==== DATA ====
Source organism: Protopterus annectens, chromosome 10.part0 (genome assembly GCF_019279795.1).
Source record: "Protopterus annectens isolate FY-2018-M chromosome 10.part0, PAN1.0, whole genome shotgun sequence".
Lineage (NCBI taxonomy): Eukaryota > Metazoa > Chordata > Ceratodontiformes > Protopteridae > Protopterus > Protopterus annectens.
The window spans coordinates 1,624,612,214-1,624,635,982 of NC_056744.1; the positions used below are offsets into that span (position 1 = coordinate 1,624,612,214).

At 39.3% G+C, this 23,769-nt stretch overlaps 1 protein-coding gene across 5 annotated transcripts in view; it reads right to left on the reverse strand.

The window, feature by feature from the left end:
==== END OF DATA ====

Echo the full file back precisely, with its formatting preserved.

Source organism: Protopterus annectens, chromosome 10.part0 (genome assembly GCF_019279795.1).
Source record: "Protopterus annectens isolate FY-2018-M chromosome 10.part0, PAN1.0, whole genome shotgun sequence".
Lineage (NCBI taxonomy): Eukaryota > Metazoa > Chordata > Ceratodontiformes > Protopteridae > Protopterus > Protopterus annectens.
The window spans coordinates 1,624,612,214-1,624,635,982 of NC_056744.1; the positions used below are offsets into that span (position 1 = coordinate 1,624,612,214).

At 39.3% G+C, this 23,769-nt stretch overlaps 1 protein-coding gene across 5 annotated transcripts in view; it reads right to left on the reverse strand.

The window, feature by feature from the left end: